Two years ago, Dr. Liu added cryoballoon ablation to his repertoire of techniques for the treatment of atrial fibrillation. “Our goal is to simplify the ablation procedure and improve outcomes. Traditional radiofrequency ablation focuses on pulmonary vein isolation and makes use of a single-point catheter that applies 20 to 25 meticulously placed points, forming a circle around each pulmonary vein. Cryoballoon ablation essentially allows us to go in and freeze the entire circle in one shot.”

According to Dr. Liu, this technology streamlines the procedure – shortening the time the patient is under anesthesia and potentially reducing complications. He is now conducting a retrospective study comparing 100 cases of cryoballoon ablations with the same number of cases of radiofrequency ablation, looking at timing, complications, and outcomes, in particular, rates of recurrence of atrial fibrillation.

“There are multiple subtypes of atrial fibrillation and as a first step we still perform pulmonary vein isolation,” says Dr. Garan. “The next steps have to be individualized depending on the kind of patient you are treating and/or the subtype of atrial fibrillation. For atrial fibrillation, even with the subtypes that are most amenable to the ablation – young, healthy people who otherwise do not have any structural heart disease – we are at 70 to 80 percent of efficacy. To go to a higher level of efficacy, as we have done with the other forms of arrhythmias where a single ablation can achieve 96 to 98 percent efficacy, there’s still a lot to be learned about down-the-line mechanisms and the different subtypes of atrial fibrillation, as well as the different techniques and methodologies that work best for each. That is why we are still doing clinical investigations in this area.”

What You See Is What You Can Get

While ablation techniques have been rapidly evolving, visualizing the field has also undergone dramatic growth. “In the past, when we started performing radiofrequency ablations, fluoroscopy was used to visualize the location of the catheter,” says James E. Ip, MD, a cardiac electrophysiologist with NewYork-Presbyterian/Weill Cornell. “Through the years, CT scans or MRI have been utilized to create a road map. Today, we now combine these technologies with intracardiac echocardiography and an electroanatomic mapping system that enable us to pinpoint where we are within the heart.”

William Whang, MD, a specialist in heart rhythm disorders with the Division of Cardiology, NewYork-Presbyterian/Columbia, sees patients with atrial fibrillation related to a number of cardiac conditions, including cardiomyopathy and adult congenital heart disease. Similarly, Dr. Whang and colleagues have employed various new imaging and treatment technologies that provide a three-dimensional image of the catheter as it is guided inside the heart, improving the efficacy of radiofrequency ablation.

“We use several imaging modalities simultaneously, such as fluoroscopy, intracardiac echocardiography, and electroanatomic mapping,” says Dr. Whang. “I think about electroanatomic mapping as a GPS-type of system where there is a magnet in the tip of the catheter as well as a magnet under the cath lab table. We know at any time where the catheter is in three-dimensional space. This is so we can mark different areas where there’s suspicion for electrical activity that could be helping to maintain or trigger the A-fib.” Dr. Whang and his colleagues create a three-dimensional map of the atrium through a combination of touching the endocardial surface of the atrium with the catheter and integrating this information with the intracardiac echo, as well as a pre-procedure CT scan to reconstruct the left atrium in a three-dimensional form.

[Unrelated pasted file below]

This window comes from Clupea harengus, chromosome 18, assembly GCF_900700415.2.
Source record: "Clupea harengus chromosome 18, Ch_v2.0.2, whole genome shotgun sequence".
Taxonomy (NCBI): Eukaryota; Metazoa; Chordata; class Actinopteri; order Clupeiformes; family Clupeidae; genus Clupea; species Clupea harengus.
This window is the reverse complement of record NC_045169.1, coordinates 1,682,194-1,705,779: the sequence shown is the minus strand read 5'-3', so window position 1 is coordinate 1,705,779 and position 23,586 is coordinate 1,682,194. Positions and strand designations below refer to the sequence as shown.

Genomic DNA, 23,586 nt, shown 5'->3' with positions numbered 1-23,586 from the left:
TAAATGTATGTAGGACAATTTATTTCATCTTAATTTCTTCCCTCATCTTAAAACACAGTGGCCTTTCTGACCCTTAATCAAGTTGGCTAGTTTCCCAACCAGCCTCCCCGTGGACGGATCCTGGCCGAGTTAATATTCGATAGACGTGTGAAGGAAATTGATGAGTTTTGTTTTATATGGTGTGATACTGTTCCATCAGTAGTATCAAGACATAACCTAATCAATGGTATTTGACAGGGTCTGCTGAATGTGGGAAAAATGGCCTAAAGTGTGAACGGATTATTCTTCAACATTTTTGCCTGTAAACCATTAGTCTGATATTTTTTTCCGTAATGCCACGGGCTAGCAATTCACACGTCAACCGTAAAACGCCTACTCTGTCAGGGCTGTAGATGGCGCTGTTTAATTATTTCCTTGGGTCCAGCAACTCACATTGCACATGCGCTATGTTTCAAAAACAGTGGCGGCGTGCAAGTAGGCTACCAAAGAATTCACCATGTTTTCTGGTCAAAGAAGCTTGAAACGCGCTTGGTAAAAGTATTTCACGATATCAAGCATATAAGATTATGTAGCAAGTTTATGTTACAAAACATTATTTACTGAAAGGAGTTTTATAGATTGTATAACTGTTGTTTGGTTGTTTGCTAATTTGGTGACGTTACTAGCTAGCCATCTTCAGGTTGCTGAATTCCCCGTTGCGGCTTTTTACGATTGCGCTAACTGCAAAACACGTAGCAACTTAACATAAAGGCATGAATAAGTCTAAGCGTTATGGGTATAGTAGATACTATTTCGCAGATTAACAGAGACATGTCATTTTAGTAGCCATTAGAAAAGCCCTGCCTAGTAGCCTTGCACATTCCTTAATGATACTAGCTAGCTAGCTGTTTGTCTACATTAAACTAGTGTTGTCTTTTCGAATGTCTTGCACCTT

In addition to new technology permitting greatly enhanced, three-dimensional visualization, Dr. Whang and Dr. Ip each use the most advanced catheter ablation technology, including contact force-sensing (CF-sensing) catheters, enabling them to assess whether adequate contact has been established with atrial tissue at the tip of the catheter.

Prior to the availability of the CF-sensing catheter, there was a 20 to 30 percent recurrence rate for atrial fibrillation ablations. “The great challenge,” Dr. Whang says, “is trying to draw a complete line of block in a great many different areas in the atrium. If there’s a gap in the line of block it can jeopardize the entire treatment. The force-sensing technology ensures a complete lesion at each site where we do an ablation.”

“Success rates for ablations vary from institution to institution and person to person,” adds Dr. Ip. “But the contact force-sensing catheter has the potential to increase the effectiveness of the procedure across the board.”

Waves of the Future

 Dr. Steven O. Marx (center) with colleagues Dr. Elaine Y. Wan and Dr. John P. Morrow, clinical electrophysiologists

Dr. Steven O. Marx (center) with colleagues Dr. Elaine Y. Wan and Dr. John P. Morrow, clinical electrophysiologists

Future progress in understanding atrial fibrillation also lies within the basic laboratories of Columbia and Weill Cornell, with clinicians and scientists seeking to better understand the mechanisms at the core of arrhythmias. Steven O. Marx, MD, Director of the Cardiovascular Fellowship Program at NewYork-Presbyterian/Columbia, and his colleagues have been focusing on arrhythmogenesis in both ventricle and atrial arrhythmias. “All the electrical signals in the heart are generated through ion channels,” says Dr. Marx. “We’ve been studying the mechanisms of regulation of these channels at both the basic science level, as well as in a mouse model. One of the mouse models we produced – somewhat serendipitously and out of the ordinary – is capable of spontaneous atrial fibrillation.”